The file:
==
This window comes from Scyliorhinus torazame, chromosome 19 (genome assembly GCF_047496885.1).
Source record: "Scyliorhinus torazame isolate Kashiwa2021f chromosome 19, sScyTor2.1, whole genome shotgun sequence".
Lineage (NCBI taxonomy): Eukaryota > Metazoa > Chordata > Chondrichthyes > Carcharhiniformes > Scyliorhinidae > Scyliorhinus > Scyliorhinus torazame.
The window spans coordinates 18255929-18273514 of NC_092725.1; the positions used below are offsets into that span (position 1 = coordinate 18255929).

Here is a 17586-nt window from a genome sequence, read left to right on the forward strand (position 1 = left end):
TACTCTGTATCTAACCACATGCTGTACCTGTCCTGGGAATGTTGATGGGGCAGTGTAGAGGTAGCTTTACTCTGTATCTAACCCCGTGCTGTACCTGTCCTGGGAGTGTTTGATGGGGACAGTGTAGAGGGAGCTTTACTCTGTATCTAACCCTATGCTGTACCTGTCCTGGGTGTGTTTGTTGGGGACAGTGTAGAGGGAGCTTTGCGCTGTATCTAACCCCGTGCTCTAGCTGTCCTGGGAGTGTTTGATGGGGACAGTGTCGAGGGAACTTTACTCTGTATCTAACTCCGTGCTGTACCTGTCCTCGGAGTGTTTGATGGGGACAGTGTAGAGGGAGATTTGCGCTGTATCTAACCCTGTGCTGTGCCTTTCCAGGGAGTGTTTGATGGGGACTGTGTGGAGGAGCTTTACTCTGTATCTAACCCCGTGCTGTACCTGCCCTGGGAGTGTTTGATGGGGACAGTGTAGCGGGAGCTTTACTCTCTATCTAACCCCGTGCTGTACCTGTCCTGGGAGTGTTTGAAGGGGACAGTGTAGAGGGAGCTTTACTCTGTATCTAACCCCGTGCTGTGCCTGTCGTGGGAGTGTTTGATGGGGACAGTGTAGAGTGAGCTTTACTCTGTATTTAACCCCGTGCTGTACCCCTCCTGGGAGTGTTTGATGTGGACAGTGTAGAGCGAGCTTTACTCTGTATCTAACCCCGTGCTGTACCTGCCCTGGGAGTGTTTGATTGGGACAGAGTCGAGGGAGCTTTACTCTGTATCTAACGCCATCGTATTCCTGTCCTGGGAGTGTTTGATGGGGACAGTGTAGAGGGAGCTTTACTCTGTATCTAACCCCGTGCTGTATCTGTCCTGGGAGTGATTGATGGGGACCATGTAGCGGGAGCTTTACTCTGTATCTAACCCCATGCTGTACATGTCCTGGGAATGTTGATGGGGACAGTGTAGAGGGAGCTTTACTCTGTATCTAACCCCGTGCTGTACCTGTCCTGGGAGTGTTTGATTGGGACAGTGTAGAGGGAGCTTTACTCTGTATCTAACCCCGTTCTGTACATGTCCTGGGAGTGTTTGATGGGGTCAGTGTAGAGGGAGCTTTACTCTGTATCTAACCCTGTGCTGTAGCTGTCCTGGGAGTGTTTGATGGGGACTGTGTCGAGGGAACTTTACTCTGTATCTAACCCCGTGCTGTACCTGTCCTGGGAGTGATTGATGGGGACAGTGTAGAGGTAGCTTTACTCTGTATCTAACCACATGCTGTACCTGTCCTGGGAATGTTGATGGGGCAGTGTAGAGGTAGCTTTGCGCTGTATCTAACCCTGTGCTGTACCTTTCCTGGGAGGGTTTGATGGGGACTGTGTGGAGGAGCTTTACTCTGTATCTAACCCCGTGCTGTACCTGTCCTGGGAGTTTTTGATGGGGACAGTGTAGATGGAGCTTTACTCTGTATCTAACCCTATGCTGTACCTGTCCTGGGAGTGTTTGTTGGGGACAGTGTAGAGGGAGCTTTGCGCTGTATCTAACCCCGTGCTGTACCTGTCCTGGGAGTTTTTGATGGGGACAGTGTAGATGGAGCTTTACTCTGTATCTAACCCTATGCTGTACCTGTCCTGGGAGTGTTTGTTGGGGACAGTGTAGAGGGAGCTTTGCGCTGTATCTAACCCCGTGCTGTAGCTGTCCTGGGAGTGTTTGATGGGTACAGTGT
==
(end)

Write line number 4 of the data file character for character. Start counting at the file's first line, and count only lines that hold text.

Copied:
The window spans coordinates 18255929-18273514 of NC_092725.1; the positions used below are offsets into that span (position 1 = coordinate 18255929).